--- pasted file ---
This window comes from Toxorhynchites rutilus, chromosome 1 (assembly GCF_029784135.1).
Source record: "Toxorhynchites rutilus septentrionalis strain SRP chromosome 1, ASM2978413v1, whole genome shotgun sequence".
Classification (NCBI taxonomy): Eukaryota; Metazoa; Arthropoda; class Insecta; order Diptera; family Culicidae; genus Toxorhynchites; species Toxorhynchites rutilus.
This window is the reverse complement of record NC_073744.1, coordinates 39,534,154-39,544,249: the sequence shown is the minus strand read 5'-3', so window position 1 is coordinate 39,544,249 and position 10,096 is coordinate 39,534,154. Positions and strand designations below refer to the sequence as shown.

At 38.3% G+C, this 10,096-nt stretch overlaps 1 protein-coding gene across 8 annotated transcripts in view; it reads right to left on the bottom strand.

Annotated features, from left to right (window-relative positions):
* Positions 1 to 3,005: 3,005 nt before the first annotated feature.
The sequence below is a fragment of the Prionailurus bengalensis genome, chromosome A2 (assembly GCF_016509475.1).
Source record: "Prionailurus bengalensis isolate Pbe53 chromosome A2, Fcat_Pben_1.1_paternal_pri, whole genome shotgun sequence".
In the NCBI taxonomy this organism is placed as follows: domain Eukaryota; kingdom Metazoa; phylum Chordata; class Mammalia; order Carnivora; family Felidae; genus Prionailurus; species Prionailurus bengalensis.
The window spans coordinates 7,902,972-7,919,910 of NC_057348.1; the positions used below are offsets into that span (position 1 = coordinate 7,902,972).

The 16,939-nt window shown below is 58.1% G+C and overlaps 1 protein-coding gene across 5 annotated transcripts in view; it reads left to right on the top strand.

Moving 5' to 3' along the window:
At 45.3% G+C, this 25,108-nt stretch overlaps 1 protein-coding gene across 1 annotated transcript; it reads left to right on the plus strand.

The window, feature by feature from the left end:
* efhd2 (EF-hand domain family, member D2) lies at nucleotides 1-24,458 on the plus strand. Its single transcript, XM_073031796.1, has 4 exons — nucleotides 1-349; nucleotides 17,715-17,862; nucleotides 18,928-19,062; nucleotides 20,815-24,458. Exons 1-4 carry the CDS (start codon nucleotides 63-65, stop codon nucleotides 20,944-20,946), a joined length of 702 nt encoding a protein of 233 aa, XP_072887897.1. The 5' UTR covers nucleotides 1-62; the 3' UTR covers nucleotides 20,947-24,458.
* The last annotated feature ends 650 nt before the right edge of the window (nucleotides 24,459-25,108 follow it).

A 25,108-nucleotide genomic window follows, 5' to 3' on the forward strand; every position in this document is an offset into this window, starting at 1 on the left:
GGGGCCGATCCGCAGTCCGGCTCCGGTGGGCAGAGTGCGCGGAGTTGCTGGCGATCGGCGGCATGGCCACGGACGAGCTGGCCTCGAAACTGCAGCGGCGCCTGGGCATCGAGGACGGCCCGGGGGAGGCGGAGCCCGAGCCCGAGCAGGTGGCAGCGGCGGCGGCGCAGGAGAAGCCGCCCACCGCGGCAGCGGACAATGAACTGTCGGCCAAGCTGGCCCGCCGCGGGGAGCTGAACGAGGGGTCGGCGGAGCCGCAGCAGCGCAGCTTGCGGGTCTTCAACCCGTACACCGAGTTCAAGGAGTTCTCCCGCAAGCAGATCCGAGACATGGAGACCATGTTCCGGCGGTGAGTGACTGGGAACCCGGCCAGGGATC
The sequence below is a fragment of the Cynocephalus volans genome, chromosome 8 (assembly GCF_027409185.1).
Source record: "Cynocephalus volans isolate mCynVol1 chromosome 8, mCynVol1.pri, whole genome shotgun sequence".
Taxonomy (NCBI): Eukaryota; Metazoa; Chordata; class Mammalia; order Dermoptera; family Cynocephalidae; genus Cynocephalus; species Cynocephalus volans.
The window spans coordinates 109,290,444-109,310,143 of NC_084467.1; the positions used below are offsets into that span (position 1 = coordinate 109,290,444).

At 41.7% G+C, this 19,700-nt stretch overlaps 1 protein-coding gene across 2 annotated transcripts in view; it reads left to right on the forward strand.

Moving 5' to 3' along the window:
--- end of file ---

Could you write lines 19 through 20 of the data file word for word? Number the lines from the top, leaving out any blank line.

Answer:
GGGGCCGATCCGCAGTCCGGCTCCGGTGGGCAGAGTGCGCGGAGTTGCTGGCGATCGGCGGCATGGCCACGGACGAGCTGGCCTCGAAACTGCAGCGGCGCCTGGGCATCGAGGACGGCCCGGGGGAGGCGGAGCCCGAGCCCGAGCAGGTGGCAGCGGCGGCGGCGCAGGAGAAGCCGCCCACCGCGGCAGCGGACAATGAACTGTCGGCCAAGCTGGCCCGCCGCGGGGAGCTGAACGAGGGGTCGGCGGAGCCGCAGCAGCGCAGCTTGCGGGTCTTCAACCCGTACACCGAGTTCAAGGAGTTCTCCCGCAAGCAGATCCGAGACATGGAGACCATGTTCCGGCGGTGAGTGACTGGGAACCCGGCCAGGGATC
The sequence below is a fragment of the Cynocephalus volans genome, chromosome 8 (assembly GCF_027409185.1).